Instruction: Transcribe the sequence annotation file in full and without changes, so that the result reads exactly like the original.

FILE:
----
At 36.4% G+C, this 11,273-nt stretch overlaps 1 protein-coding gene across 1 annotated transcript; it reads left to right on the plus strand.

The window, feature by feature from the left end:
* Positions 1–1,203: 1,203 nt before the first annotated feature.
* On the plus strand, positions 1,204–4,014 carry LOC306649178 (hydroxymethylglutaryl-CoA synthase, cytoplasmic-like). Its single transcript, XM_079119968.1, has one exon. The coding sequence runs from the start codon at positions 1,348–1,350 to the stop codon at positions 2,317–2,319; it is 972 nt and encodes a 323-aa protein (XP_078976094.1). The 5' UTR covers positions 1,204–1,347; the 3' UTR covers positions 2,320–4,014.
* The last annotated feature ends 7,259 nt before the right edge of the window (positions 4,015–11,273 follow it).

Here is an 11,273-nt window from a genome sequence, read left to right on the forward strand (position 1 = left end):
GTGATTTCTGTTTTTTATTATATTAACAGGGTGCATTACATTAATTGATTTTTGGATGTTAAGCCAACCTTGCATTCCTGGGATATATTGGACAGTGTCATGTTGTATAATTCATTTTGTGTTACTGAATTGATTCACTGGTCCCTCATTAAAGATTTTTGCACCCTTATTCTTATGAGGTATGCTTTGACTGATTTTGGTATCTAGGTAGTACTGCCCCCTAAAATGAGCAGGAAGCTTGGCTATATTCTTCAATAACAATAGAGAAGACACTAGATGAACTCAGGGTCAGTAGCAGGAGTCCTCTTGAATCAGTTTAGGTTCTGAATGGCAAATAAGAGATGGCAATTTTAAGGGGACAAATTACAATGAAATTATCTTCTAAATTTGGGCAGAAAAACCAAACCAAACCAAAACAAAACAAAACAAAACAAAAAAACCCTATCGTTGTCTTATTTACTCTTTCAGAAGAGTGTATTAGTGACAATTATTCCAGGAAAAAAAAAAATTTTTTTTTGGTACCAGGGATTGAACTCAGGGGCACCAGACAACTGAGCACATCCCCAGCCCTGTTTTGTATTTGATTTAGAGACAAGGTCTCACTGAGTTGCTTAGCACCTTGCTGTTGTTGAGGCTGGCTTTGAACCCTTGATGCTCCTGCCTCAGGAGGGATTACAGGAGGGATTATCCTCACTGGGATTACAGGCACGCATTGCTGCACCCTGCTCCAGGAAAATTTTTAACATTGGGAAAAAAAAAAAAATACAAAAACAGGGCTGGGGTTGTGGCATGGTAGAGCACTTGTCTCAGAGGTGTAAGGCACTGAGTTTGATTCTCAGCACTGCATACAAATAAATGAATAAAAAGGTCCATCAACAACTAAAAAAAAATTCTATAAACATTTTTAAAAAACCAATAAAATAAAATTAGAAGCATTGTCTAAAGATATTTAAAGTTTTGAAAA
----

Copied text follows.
At 36.4% G+C, this 11,273-nt stretch overlaps 1 protein-coding gene across 1 annotated transcript; it reads left to right on the plus strand.

The window, feature by feature from the left end:
* Positions 1–1,203: 1,203 nt before the first annotated feature.
* On the plus strand, positions 1,204–4,014 carry LOC306649178 (hydroxymethylglutaryl-CoA synthase, cytoplasmic-like). Its single transcript, XM_079119968.1, has one exon. The coding sequence runs from the start codon at positions 1,348–1,350 to the stop codon at positions 2,317–2,319; it is 972 nt and encodes a 323-aa protein (XP_078976094.1). The 5' UTR covers positions 1,204–1,347; the 3' UTR covers positions 2,320–4,014.
* The last annotated feature ends 7,259 nt before the right edge of the window (positions 4,015–11,273 follow it).

Here is an 11,273-nt window from a genome sequence, read left to right on the forward strand (position 1 = left end):
GTGATTTCTGTTTTTTATTATATTAACAGGGTGCATTACATTAATTGATTTTTGGATGTTAAGCCAACCTTGCATTCCTGGGATATATTGGACAGTGTCATGTTGTATAATTCATTTTGTGTTACTGAATTGATTCACTGGTCCCTCATTAAAGATTTTTGCACCCTTATTCTTATGAGGTATGCTTTGACTGATTTTGGTATCTAGGTAGTACTGCCCCCTAAAATGAGCAGGAAGCTTGGCTATATTCTTCAATAACAATAGAGAAGACACTAGATGAACTCAGGGTCAGTAGCAGGAGTCCTCTTGAATCAGTTTAGGTTCTGAATGGCAAATAAGAGATGGCAATTTTAAGGGGACAAATTACAATGAAATTATCTTCTAAATTTGGGCAGAAAAACCAAACCAAACCAAAACAAAACAAAACAAAACAAAAAAACCCTATCGTTGTCTTATTTACTCTTTCAGAAGAGTGTATTAGTGACAATTATTCCAGGAAAAAAAAAAATTTTTTTTTGGTACCAGGGATTGAACTCAGGGGCACCAGACAACTGAGCACATCCCCAGCCCTGTTTTGTATTTGATTTAGAGACAAGGTCTCACTGAGTTGCTTAGCACCTTGCTGTTGTTGAGGCTGGCTTTGAACCCTTGATGCTCCTGCCTCAGGAGGGATTACAGGAGGGATTATCCTCACTGGGATTACAGGCACGCATTGCTGCACCCTGCTCCAGGAAAATTTTTAACATTGGGAAAAAAAAAAAAATACAAAAACAGGGCTGGGGTTGTGGCATGGTAGAGCACTTGTCTCAGAGGTGTAAGGCACTGAGTTTGATTCTCAGCACTGCATACAAATAAATGAATAAAAAGGTCCATCAACAACTAAAAAAAAATTCTATAAACATTTTTAAAAAACCAATAAAATAAAATTAGAAGCATTGTCTAAAGATATTTAAAGTTTTGAAAA